The Sakhalin Regional museum. Source: Lori/Vostock Photo
More than the proximity, it’s a distinct respect for Japanese culture that binds the Russian far eastern island with its neighbour to the south.
Cities in the southern part of the island of Sakhalin are defined by what locals call a distinctly Japanese characteristic: compactness. Unlike largely European cities on the Russian mainland with their broad avenues and now tastefully restored pre-Civil War architecture, Sakhalin’s towns combine Soviet planning with Japanese size.
The broad layout of Yuzhno-Sakhalinsk, the region’s administrative centre, shares similarities with small provincial towns in a Japanese prefecture. The city rapidly moved on from its days as Toyohara, the name bestowed by the Japanese rulers, but has managed to maintain certain relics from its days as the northernmost provincial city in Japan.
The biggest symbol of the Japan’s one-time presence on the island is the Sakhalin Regional museum, a building, which at first glance reminds one of a Japanese palace. The building, which was used as the administrative headquarters of the southern part of the island then known as Karafuto, is a rare and fine example of Russo-Japanese fusion architecture. Visitors to the city from the ‘Land of the Rising Sun’ often comment on how there is probably no similar structure back home, but for Sakhaliners, it is a piece of Japan on the island.
Yuzhno-Sakhalinsk also has a small Japanese Buddhist pagoda and a few smaller monuments in different parts of the city. A great way to see some of the older Japanese monuments on the island is by bicycle on the disused Kholmsk-Yuzhno-Sakhalinsk railway line. There are a series of Japanese-built tunnels and the scenery starting from the port of Kholmsk right through the interiors of the southern part of Sakhalin can be absolutely breath-taking at times.
More than the proximity, it’s a distinct respect for Japanese culture that binds Sakhalin with its neighbour to the south. Many long-terms residents of the Russian island grew up listening to music from Japanese radio stations. It was next to impossible for the authorities to block these signals and many a time Western music made its way to homes in Sakhalin via Japan.
Once the Soviet-era border zone restrictions were lifted from the island in the early-1990s, the Japanese were the first tourists to visit the island. This led to a renewed interest in Japanese culture and the language with cultural programmes, including film festivals being well-received on the island. Accepting the loss of the southern half of Sakhalin as fait accompli, Japan opened a consulate in Yuzhno-Sakhalinsk to promote trade and cultural exchanges between the countries.
Sakhalin’s state university and the largest private university both offer a philology programme where Japanese can be taken as a second language. This option remains popular among students who see potential opportunities in Japan or with any of the Japanese companies involved in the oil and gas projects in Sakhalin.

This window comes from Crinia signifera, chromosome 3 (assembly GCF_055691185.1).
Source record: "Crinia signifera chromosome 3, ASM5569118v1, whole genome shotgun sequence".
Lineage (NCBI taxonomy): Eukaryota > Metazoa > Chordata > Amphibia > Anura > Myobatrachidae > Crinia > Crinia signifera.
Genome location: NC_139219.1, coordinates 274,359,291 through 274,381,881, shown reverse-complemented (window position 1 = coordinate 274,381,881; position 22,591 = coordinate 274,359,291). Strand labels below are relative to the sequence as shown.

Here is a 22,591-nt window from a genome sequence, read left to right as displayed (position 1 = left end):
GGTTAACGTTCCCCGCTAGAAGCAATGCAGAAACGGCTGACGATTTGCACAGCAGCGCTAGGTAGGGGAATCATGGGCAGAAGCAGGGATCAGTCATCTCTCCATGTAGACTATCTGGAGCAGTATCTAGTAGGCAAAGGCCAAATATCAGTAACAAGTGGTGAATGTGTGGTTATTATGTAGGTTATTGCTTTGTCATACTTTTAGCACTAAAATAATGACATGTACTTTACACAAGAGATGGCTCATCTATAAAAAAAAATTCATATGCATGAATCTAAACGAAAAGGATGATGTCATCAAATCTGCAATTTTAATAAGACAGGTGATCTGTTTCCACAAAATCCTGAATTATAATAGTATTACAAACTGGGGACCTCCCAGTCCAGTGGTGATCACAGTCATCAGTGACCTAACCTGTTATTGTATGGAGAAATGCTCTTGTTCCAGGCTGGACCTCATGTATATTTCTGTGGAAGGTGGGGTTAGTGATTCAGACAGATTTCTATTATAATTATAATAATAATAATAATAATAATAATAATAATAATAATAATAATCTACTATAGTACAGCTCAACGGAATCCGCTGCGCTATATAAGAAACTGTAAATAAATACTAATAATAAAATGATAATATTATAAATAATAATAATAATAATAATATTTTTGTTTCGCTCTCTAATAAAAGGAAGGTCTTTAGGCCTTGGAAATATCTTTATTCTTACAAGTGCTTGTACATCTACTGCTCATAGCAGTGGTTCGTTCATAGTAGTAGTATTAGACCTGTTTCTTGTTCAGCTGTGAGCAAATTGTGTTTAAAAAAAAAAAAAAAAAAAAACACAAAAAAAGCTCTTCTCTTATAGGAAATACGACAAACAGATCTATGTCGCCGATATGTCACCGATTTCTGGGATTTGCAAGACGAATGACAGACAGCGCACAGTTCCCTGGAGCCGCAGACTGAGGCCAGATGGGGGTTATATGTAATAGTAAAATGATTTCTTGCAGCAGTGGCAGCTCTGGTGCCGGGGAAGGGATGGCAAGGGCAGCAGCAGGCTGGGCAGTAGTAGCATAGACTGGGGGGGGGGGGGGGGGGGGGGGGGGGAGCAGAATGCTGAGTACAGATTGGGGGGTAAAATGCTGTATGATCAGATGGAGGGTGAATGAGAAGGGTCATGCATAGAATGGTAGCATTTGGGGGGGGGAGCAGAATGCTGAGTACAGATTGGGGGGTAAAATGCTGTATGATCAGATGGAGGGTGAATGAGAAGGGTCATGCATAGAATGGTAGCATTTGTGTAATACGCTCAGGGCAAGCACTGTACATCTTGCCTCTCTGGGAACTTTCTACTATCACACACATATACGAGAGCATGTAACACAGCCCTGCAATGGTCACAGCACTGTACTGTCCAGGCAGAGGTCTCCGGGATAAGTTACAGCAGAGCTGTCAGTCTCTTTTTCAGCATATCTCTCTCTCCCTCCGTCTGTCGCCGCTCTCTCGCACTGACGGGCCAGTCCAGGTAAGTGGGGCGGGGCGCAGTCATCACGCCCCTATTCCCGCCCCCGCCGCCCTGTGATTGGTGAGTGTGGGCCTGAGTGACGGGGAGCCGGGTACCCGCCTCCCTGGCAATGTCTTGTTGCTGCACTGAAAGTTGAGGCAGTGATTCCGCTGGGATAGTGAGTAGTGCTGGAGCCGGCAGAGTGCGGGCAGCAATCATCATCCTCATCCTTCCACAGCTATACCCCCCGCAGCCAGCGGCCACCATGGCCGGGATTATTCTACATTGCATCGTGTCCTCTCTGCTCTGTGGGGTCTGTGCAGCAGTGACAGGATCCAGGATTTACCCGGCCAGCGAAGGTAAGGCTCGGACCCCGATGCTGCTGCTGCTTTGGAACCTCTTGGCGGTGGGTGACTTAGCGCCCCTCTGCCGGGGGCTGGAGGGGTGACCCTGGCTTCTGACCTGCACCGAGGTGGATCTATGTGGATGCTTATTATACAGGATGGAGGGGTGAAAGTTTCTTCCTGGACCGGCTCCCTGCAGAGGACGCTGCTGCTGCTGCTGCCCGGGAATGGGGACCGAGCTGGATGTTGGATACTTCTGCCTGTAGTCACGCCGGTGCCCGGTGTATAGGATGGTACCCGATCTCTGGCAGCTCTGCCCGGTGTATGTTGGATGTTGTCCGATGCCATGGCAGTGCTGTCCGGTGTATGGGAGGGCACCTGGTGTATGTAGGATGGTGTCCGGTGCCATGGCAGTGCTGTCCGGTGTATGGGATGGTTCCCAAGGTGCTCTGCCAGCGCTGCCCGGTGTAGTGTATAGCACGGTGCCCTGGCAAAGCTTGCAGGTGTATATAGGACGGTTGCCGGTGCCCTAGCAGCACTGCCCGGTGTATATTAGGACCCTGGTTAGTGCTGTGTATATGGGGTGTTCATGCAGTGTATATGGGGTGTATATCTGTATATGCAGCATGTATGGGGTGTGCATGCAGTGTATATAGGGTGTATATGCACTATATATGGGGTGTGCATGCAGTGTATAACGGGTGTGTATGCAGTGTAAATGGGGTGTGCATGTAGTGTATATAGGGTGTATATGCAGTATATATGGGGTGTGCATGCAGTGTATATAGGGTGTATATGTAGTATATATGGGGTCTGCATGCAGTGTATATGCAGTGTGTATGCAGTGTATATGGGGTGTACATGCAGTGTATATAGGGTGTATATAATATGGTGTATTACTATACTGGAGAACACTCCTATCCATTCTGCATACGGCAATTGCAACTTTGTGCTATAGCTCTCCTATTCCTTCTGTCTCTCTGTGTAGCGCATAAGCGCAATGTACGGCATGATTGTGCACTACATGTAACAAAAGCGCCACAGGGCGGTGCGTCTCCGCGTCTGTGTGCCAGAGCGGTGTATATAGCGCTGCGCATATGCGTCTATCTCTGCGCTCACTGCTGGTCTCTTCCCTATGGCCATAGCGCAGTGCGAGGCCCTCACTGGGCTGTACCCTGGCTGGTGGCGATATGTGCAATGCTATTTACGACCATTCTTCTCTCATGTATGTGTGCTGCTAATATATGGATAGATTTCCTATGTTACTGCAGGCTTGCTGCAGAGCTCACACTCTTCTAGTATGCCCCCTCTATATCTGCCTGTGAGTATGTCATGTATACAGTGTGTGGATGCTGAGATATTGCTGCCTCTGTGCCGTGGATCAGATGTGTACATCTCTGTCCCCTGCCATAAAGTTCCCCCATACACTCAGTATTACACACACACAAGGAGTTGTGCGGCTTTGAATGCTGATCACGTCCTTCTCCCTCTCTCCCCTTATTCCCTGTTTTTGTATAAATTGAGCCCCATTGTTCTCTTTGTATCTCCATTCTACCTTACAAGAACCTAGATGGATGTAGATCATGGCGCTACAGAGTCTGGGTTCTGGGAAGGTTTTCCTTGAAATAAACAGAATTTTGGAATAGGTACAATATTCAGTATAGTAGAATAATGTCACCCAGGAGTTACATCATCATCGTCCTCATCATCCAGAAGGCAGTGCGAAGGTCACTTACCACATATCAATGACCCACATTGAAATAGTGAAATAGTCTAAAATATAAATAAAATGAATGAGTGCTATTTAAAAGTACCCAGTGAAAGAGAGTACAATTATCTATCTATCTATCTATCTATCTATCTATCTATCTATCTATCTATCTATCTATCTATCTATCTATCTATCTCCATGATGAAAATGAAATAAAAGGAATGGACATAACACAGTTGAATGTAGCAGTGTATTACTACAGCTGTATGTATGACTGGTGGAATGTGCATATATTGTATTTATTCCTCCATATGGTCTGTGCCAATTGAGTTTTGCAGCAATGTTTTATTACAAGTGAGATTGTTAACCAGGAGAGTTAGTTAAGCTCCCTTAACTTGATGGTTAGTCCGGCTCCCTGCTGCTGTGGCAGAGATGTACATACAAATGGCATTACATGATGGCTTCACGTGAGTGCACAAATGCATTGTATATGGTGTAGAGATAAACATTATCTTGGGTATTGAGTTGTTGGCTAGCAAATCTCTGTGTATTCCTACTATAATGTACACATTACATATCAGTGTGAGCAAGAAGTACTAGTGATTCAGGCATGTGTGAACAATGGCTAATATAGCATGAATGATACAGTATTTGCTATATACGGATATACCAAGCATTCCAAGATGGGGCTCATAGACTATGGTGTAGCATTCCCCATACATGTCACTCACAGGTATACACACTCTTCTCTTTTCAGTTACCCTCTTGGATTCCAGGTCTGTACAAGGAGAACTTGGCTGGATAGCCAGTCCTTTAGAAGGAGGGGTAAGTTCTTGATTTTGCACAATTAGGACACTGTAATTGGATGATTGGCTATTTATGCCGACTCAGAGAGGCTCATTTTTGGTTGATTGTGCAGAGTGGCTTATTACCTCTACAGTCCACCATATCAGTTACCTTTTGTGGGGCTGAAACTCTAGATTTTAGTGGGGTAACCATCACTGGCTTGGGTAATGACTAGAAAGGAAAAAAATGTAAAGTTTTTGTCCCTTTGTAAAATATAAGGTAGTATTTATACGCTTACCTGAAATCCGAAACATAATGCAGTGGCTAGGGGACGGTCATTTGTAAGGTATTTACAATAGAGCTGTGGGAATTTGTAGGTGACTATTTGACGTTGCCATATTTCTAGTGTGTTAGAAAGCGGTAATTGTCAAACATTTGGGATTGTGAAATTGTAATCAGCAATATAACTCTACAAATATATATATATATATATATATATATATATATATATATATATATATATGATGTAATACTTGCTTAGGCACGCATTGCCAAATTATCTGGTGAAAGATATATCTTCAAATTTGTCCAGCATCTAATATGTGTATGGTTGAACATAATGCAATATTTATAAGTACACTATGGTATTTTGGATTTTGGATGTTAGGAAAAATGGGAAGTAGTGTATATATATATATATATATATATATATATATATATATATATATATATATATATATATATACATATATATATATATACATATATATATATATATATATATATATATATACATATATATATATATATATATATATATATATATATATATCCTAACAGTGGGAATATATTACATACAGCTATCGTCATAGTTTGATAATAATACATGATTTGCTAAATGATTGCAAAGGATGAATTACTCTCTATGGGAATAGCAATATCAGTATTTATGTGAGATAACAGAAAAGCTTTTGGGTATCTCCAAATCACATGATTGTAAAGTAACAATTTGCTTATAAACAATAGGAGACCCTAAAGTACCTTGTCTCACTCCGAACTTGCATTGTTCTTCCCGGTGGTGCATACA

Relatively easy visa procedures and a ferry service connecting the town of Korsakov on southern Sakhalin with Wakkanai on Hokkaido have also made travel to Japan easier and less expensive. The traffic is two-way and fascinated Japanese tourists take the ferry north to see a part of Russia that is far closer to Tokyo and Osaka than it is to the great Russian cities of Moscow and St Petersburg.
Sakhalin is also a trend-setter when it comes to Japanese cuisine. Almost a decade before sushi bars became vogue in Moscow, the Russian far eastern island had a good collection of Japanese restaurants. The combination of easily available sea food and adventurous entrepreneurs from the other side of the La Perouse Strait gave the island a vibrant Japanese gastronomic scene.
Citizen of Yuzhno-Sakhalinsk
It’s impossible to live in the administrative capital of Sakhalin and not know about its most famous Japanese entrepreneur. Yutaka Miyanishi, now in his late-70s, came to Sakhalin around the time the island was thrown open for visitors to the outside world in the early-1990s. He has since opened the most frequented Japanese restaurant on the island: Furusato (which means homeland in Japanese).
Since moving to Sakhalin, Miyanishi-san, as he’s affectionately called by Sakhaliners, has been dedicating a great amount of time in bringing Russia and Japan closer together. Besides his involvement in the Rotary Club and occasional compositions for the island’s chamber orchestra, the Japanese entrepreneur sets aside time for social causes. Support for children’s homes and sponsorship of sports teams have endeared him even more to the Sakhalin public.
Those who are lucky enough to be in Yuzhno-Sakhalinsk when the cherry trees start to blossom (and this event was delayed by a painfully long winter in 2013) need to walk in the Miyanishi alley in the city’s Gagarin Park. Miyanishi-san specially arranged for the ‘sakura’ saplings to be imported from Japan and planted in one alley of the park for Sakhaliners to get a feel of spring in Japan.
With Sakhalin set to be used as a major transport hub to connect Russia with East and Southeast Asia, the links between the island and Japan are set to grow.
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